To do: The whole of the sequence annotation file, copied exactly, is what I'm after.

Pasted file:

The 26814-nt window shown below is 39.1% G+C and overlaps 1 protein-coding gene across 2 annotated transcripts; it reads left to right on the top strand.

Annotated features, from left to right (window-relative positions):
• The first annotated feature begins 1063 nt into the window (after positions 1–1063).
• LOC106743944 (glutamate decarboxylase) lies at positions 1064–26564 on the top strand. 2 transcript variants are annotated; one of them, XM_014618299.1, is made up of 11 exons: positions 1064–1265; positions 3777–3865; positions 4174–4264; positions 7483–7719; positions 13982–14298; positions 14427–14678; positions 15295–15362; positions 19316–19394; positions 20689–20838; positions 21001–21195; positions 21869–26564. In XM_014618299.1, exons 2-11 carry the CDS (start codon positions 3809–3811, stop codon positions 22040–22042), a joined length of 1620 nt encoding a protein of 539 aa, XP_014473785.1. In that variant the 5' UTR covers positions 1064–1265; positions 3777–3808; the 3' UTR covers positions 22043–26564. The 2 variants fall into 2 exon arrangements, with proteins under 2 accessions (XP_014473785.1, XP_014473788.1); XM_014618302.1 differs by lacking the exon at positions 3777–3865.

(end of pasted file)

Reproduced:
The 26814-nt window shown below is 39.1% G+C and overlaps 1 protein-coding gene across 2 annotated transcripts; it reads left to right on the top strand.

Annotated features, from left to right (window-relative positions):
• The first annotated feature begins 1063 nt into the window (after positions 1–1063).
• LOC106743944 (glutamate decarboxylase) lies at positions 1064–26564 on the top strand. 2 transcript variants are annotated; one of them, XM_014618299.1, is made up of 11 exons: positions 1064–1265; positions 3777–3865; positions 4174–4264; positions 7483–7719; positions 13982–14298; positions 14427–14678; positions 15295–15362; positions 19316–19394; positions 20689–20838; positions 21001–21195; positions 21869–26564. In XM_014618299.1, exons 2-11 carry the CDS (start codon positions 3809–3811, stop codon positions 22040–22042), a joined length of 1620 nt encoding a protein of 539 aa, XP_014473785.1. In that variant the 5' UTR covers positions 1064–1265; positions 3777–3808; the 3' UTR covers positions 22043–26564. The 2 variants fall into 2 exon arrangements, with proteins under 2 accessions (XP_014473785.1, XP_014473788.1); XM_014618302.1 differs by lacking the exon at positions 3777–3865.